Liberals react to illegal fundraising accusations
Quebec's former deputy premier is defending herself and dismissing the idea that her integrity could be compromised by a few dozen roses and Celine Dion concert tickets.
Nathalie Normandeau has issued a curt statement following explosive allegations at the province's ongoing corruption inquiry.
The former Liberal deputy premier, now out of politics, says she was never influenced by gifts delivered by a onetime construction boss; star witness Lino Zambito had told the inquiry that he sent Normandeau 40 red roses on her 40th birthday, as well as concert tickets.
"I will reaffirm that I always did my work with rigor while remaining conscious of the importance of honouring citizens' trust," Normandeau said in a statement released Wednesday.
"I will not let anyone call into question my integrity."
She is the same high-ranking politician who called a news conference to condemn Maclean's magazine when it ran a cover two years ago that called Quebec Canada's most corrupt province, illustrated by an image of Bonhomme Carnaval holding a briefcase stuffed with cash.
Normandeau also denied knowing anything about illegal fundraising.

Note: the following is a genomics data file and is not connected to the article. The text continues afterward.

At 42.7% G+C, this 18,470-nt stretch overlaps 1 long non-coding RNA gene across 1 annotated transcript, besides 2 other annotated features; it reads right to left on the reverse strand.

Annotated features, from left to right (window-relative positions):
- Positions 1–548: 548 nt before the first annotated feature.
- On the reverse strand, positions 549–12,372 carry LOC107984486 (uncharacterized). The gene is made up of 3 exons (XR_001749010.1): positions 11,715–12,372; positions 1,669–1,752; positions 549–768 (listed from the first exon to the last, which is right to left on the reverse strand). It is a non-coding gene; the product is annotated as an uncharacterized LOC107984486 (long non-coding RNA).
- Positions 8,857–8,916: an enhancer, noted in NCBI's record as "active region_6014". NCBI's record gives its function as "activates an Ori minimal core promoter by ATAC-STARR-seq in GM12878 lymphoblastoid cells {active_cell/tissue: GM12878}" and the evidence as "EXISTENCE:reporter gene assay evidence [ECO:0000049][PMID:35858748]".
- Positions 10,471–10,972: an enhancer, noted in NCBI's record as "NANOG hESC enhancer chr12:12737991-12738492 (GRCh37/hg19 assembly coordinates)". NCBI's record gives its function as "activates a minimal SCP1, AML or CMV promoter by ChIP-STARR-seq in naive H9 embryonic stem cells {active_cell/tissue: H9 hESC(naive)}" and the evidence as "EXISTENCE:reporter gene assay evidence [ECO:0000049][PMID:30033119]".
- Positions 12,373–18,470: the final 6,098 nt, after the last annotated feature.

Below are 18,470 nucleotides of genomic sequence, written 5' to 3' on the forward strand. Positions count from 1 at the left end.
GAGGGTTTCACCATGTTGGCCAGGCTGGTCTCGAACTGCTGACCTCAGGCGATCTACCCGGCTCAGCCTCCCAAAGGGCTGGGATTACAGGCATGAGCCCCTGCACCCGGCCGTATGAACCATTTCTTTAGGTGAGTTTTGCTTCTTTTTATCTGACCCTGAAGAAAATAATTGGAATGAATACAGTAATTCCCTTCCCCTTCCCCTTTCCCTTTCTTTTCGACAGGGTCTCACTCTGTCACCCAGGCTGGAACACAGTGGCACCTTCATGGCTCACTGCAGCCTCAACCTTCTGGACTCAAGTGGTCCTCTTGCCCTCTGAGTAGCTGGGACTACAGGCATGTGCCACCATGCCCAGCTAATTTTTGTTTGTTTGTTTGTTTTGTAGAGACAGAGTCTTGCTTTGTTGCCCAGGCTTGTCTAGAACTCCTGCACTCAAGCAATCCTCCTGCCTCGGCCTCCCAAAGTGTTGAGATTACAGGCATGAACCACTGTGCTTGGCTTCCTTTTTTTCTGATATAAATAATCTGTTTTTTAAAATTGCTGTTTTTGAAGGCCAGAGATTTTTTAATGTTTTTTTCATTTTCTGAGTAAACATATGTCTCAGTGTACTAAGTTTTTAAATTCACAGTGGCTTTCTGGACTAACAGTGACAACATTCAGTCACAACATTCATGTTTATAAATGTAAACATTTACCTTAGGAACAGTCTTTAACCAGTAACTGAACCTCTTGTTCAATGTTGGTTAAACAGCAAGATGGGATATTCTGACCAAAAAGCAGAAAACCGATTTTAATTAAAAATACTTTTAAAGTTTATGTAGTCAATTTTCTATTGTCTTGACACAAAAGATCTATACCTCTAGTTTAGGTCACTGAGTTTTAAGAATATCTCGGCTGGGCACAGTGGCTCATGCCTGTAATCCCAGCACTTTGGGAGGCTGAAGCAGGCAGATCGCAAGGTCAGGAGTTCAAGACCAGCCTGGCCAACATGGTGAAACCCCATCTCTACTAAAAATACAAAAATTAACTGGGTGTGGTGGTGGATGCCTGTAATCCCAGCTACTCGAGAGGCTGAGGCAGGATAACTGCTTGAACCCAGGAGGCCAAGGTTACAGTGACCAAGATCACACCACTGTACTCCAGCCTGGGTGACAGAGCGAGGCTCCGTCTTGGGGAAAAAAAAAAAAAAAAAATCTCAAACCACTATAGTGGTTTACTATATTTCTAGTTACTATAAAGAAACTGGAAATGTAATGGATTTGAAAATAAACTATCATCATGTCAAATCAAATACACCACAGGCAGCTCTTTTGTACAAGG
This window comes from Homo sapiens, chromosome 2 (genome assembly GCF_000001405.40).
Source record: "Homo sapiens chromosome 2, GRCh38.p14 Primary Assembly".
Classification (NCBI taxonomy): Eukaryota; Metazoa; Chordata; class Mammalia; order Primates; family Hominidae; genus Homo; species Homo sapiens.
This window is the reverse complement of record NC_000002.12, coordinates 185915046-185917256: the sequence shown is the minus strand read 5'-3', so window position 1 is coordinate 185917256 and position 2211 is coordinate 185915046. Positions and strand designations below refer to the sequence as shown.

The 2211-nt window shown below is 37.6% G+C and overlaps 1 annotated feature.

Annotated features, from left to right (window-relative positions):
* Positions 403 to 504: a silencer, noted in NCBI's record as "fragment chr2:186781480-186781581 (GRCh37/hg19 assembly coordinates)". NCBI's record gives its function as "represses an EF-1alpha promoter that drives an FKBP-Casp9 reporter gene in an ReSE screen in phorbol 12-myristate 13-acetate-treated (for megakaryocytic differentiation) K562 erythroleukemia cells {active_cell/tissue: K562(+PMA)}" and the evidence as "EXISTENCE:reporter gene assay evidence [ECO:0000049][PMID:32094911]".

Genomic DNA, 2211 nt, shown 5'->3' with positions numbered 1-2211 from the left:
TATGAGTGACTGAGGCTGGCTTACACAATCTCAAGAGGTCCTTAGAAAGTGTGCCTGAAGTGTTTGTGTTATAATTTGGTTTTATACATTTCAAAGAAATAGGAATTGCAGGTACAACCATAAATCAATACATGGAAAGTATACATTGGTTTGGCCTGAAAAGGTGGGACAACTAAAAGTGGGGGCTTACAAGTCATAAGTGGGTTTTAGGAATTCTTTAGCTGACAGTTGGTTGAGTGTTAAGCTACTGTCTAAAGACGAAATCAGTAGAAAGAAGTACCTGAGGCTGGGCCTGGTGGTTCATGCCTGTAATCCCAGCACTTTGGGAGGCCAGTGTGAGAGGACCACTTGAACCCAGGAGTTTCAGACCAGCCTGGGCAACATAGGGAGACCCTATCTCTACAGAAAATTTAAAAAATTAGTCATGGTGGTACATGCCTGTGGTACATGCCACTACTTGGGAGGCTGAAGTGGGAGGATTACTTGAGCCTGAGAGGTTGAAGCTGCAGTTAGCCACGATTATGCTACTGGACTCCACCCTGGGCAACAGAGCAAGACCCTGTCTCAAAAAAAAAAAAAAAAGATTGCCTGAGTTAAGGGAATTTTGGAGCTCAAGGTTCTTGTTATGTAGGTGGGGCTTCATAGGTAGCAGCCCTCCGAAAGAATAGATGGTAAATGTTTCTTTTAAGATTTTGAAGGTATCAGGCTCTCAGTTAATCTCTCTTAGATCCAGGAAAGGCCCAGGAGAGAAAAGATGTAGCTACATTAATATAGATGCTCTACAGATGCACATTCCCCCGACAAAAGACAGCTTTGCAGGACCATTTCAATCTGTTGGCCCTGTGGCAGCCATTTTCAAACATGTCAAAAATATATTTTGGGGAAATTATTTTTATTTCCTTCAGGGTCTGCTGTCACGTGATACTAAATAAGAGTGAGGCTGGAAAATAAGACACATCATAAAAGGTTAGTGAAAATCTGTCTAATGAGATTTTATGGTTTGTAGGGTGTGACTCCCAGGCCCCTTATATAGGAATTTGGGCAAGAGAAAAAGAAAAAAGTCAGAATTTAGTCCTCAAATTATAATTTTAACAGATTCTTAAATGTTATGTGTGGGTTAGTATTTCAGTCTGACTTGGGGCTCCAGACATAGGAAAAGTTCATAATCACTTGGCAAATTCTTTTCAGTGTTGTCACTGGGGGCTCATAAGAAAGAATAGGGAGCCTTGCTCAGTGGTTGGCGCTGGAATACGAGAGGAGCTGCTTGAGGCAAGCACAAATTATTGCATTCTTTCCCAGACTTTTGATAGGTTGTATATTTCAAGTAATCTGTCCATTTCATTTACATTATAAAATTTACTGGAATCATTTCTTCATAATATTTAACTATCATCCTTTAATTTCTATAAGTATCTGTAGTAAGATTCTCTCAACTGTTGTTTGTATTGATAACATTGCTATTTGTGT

Zambito told the inquiry that, while organizing an event headlined by Normandeau, he pumped money through third-party intermediaries to circumvent Quebec's electoral contribution limits.
Normandeau says that doesn't mean she did anything wrong.
"Like many of my ministerial colleagues I was asked to participate in fundraising activities," Normandeau said in her statement.
"Over the years I took part in dozens of these events and did so all across Quebec. That being said, I never participated in organizing these activities."
Other Liberals were left defending their party's reputation Wednesday.
The party's interim leader said he had spoken with party officials and was assured that illegal fundraising tactics were never used or tolerated.
Jean-Marc Fournier said he also asked party officials to examine whether new control mechanisms might be necessary to ensure donations are clean.
Fournier said the party will also be seeking participant status before the inquiry. He urged that the inquiry be allowed to conduct its work before conclusions are drawn.
None of Zambito's allegations have been proven in court.
Photo: Jacques Boissinot/Canadian Press